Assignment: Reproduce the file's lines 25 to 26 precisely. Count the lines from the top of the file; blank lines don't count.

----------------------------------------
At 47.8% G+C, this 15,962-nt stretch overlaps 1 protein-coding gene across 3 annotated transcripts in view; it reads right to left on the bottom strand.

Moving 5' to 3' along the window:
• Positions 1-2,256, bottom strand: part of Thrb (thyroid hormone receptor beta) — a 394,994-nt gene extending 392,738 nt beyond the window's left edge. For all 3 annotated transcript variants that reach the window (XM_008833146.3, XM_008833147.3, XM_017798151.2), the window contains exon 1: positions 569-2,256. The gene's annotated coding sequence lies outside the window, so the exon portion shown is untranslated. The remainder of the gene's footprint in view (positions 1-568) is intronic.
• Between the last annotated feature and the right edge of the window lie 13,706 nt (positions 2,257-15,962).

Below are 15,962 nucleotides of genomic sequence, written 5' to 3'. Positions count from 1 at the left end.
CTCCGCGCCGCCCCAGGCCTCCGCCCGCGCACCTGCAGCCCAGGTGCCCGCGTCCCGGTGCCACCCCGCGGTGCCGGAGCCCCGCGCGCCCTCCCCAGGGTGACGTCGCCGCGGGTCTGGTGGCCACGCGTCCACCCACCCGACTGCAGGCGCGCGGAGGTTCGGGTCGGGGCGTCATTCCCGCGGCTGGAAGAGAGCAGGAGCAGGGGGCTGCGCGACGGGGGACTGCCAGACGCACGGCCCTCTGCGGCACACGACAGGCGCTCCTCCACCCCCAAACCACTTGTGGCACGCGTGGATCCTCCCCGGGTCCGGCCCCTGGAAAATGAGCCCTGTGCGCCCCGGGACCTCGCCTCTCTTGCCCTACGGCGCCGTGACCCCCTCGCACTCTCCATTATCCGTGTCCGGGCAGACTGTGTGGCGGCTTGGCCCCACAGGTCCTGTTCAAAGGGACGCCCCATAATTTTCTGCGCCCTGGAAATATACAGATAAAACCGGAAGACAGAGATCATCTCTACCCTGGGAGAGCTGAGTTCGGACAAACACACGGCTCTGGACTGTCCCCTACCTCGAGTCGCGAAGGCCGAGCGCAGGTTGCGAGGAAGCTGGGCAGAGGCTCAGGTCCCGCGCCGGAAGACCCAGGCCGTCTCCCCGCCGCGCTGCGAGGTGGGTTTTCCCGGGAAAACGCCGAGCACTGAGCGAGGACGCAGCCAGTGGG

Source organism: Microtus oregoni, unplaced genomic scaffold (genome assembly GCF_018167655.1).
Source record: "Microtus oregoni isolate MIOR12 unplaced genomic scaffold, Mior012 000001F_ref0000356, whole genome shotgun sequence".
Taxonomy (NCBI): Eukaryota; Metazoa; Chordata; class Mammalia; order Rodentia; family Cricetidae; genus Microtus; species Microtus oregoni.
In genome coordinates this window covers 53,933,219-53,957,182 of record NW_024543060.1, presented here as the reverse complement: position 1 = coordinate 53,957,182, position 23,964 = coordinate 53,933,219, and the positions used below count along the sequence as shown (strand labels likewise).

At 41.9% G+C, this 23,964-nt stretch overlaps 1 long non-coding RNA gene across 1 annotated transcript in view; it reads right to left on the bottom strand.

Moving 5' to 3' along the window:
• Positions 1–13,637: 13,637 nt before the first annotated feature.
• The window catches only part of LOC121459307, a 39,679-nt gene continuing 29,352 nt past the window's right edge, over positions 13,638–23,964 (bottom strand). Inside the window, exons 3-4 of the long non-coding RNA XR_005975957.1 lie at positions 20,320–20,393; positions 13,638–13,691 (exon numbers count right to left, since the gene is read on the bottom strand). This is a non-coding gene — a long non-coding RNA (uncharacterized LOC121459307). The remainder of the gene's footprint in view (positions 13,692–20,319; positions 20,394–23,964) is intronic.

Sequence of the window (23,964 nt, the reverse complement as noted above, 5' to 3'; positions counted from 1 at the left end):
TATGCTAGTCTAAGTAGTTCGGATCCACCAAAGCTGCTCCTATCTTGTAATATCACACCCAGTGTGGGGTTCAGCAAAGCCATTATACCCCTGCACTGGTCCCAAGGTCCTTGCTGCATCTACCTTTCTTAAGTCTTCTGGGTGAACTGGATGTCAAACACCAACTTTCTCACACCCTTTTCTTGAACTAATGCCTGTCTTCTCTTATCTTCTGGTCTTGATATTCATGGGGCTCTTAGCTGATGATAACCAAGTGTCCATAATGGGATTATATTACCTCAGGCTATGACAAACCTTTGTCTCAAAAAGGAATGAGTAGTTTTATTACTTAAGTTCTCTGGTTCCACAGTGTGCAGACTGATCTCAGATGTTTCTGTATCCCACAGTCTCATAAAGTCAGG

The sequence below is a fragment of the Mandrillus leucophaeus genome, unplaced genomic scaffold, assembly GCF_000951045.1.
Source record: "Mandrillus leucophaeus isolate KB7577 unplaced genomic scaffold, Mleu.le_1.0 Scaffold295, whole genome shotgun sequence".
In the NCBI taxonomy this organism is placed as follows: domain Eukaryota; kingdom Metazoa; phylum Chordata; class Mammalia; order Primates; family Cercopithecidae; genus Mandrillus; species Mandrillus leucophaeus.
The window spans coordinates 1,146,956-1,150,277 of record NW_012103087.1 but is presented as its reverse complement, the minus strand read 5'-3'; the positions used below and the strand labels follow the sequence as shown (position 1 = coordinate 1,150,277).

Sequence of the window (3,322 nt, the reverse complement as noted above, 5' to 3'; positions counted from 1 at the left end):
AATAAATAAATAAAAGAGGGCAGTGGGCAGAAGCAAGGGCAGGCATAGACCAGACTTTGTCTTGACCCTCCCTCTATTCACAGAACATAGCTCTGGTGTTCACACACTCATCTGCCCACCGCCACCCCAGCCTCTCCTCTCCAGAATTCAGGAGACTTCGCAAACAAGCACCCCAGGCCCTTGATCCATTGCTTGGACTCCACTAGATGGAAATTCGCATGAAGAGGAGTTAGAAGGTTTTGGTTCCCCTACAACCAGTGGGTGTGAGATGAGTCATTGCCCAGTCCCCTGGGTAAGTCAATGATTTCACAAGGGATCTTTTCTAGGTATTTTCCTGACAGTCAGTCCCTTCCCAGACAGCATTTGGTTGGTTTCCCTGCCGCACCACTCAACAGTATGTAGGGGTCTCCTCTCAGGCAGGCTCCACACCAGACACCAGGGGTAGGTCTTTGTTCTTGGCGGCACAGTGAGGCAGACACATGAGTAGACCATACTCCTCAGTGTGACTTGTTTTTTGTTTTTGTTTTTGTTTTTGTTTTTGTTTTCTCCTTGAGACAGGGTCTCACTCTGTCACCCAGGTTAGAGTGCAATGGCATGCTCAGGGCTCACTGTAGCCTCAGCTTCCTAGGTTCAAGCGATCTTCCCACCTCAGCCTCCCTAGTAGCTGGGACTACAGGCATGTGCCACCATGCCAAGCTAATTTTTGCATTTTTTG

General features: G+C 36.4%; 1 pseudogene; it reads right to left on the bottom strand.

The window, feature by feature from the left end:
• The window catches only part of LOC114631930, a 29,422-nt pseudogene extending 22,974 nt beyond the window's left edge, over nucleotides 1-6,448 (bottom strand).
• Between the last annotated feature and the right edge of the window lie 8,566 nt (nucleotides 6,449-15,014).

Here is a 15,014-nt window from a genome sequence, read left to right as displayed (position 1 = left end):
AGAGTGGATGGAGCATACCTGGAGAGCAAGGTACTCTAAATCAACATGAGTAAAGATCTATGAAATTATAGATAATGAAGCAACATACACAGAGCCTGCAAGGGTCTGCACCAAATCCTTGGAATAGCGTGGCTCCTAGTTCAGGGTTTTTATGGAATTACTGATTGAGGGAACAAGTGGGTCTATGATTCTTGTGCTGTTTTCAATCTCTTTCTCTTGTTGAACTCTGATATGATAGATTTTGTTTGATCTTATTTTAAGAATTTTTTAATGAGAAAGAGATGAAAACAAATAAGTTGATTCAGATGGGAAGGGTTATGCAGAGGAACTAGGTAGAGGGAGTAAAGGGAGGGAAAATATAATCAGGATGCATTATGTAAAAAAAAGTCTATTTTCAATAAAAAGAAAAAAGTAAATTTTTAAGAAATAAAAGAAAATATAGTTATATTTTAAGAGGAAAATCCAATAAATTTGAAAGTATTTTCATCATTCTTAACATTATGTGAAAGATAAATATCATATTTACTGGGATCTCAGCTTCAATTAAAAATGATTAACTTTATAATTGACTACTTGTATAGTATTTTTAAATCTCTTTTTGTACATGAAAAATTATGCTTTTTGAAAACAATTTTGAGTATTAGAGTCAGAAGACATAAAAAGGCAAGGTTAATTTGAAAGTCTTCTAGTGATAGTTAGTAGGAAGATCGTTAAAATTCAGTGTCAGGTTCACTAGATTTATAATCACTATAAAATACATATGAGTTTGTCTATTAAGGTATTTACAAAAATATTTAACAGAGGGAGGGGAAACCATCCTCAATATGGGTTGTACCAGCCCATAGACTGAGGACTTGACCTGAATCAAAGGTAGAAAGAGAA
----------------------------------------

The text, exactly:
• The window catches only part of LOC114631930, a 29,422-nt pseudogene extending 22,974 nt beyond the window's left edge, over nucleotides 1-6,448 (bottom strand).
• Between the last annotated feature and the right edge of the window lie 8,566 nt (nucleotides 6,449-15,014).